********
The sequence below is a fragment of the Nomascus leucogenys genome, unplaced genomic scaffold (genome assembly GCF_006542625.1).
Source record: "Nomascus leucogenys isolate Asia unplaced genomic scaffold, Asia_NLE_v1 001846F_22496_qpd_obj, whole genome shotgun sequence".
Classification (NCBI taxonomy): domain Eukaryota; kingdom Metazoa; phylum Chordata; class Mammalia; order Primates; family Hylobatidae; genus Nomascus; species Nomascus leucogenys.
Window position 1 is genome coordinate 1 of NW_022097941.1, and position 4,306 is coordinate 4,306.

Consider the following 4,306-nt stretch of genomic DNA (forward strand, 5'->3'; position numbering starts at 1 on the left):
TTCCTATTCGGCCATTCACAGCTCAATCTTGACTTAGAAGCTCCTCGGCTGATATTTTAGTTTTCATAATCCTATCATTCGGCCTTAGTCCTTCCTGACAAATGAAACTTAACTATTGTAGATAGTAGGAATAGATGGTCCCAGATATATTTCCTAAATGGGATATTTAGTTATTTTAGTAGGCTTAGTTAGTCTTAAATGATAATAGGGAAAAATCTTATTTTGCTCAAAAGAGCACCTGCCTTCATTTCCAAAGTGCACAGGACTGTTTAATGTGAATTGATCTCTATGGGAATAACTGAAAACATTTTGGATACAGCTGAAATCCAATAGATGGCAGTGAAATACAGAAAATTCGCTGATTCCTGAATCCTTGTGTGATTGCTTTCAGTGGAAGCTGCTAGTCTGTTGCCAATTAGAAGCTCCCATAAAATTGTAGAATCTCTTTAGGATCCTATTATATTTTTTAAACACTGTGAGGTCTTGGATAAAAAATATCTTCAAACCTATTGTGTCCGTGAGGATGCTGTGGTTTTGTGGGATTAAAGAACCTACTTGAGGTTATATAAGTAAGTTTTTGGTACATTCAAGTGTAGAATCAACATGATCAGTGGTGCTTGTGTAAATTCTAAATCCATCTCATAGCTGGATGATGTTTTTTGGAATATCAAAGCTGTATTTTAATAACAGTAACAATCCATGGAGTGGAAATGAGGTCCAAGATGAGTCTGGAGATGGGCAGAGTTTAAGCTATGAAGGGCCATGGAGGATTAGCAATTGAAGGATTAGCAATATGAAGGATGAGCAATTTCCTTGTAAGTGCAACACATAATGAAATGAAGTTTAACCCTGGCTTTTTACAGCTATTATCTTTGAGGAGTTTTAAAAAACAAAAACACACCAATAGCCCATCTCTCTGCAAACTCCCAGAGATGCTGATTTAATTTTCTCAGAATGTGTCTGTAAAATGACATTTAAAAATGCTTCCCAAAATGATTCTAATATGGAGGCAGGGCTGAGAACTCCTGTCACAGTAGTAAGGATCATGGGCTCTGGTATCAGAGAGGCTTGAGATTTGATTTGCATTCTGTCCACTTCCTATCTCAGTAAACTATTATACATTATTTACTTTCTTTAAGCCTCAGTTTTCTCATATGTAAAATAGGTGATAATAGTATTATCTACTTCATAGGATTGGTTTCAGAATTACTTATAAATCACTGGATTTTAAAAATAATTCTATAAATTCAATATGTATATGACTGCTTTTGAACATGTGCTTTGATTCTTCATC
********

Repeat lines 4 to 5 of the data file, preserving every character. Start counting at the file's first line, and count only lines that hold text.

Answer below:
Window position 1 is genome coordinate 1 of NW_022097941.1, and position 4,306 is coordinate 4,306.

Consider the following 4,306-nt stretch of genomic DNA (forward strand, 5'->3'; position numbering starts at 1 on the left):